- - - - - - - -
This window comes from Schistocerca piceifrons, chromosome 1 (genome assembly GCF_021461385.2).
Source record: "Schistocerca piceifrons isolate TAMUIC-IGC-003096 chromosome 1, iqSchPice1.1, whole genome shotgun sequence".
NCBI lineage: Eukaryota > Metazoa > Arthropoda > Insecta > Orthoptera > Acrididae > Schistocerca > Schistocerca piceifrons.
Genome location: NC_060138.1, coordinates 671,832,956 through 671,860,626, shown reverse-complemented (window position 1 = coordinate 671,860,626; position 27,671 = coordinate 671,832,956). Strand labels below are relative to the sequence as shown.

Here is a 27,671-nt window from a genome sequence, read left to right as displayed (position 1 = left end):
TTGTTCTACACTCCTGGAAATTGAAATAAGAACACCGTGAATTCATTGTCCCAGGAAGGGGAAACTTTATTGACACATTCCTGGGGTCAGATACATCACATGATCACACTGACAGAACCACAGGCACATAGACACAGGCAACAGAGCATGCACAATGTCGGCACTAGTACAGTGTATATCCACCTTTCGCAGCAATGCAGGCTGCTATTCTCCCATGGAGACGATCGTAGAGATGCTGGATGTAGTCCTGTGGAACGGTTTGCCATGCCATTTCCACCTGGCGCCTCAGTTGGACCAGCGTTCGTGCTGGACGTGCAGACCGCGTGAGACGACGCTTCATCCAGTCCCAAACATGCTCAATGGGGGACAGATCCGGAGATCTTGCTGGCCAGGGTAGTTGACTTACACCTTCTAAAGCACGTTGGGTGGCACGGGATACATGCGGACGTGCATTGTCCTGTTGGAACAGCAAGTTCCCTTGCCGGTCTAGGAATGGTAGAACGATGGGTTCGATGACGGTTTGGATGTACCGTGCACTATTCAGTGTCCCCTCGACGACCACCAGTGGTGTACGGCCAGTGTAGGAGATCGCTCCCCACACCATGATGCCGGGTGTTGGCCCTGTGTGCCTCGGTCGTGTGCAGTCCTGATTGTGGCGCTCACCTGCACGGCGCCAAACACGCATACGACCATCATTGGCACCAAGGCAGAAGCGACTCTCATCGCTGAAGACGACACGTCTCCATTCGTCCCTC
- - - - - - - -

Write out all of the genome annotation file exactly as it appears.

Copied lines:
This window comes from Schistocerca piceifrons, chromosome 1 (genome assembly GCF_021461385.2).
Source record: "Schistocerca piceifrons isolate TAMUIC-IGC-003096 chromosome 1, iqSchPice1.1, whole genome shotgun sequence".
NCBI lineage: Eukaryota > Metazoa > Arthropoda > Insecta > Orthoptera > Acrididae > Schistocerca > Schistocerca piceifrons.
Genome location: NC_060138.1, coordinates 671,832,956 through 671,860,626, shown reverse-complemented (window position 1 = coordinate 671,860,626; position 27,671 = coordinate 671,832,956). Strand labels below are relative to the sequence as shown.

Here is a 27,671-nt window from a genome sequence, read left to right as displayed (position 1 = left end):
TTGTTCTACACTCCTGGAAATTGAAATAAGAACACCGTGAATTCATTGTCCCAGGAAGGGGAAACTTTATTGACACATTCCTGGGGTCAGATACATCACATGATCACACTGACAGAACCACAGGCACATAGACACAGGCAACAGAGCATGCACAATGTCGGCACTAGTACAGTGTATATCCACCTTTCGCAGCAATGCAGGCTGCTATTCTCCCATGGAGACGATCGTAGAGATGCTGGATGTAGTCCTGTGGAACGGTTTGCCATGCCATTTCCACCTGGCGCCTCAGTTGGACCAGCGTTCGTGCTGGACGTGCAGACCGCGTGAGACGACGCTTCATCCAGTCCCAAACATGCTCAATGGGGGACAGATCCGGAGATCTTGCTGGCCAGGGTAGTTGACTTACACCTTCTAAAGCACGTTGGGTGGCACGGGATACATGCGGACGTGCATTGTCCTGTTGGAACAGCAAGTTCCCTTGCCGGTCTAGGAATGGTAGAACGATGGGTTCGATGACGGTTTGGATGTACCGTGCACTATTCAGTGTCCCCTCGACGACCACCAGTGGTGTACGGCCAGTGTAGGAGATCGCTCCCCACACCATGATGCCGGGTGTTGGCCCTGTGTGCCTCGGTCGTGTGCAGTCCTGATTGTGGCGCTCACCTGCACGGCGCCAAACACGCATACGACCATCATTGGCACCAAGGCAGAAGCGACTCTCATCGCTGAAGACGACACGTCTCCATTCGTCCCTC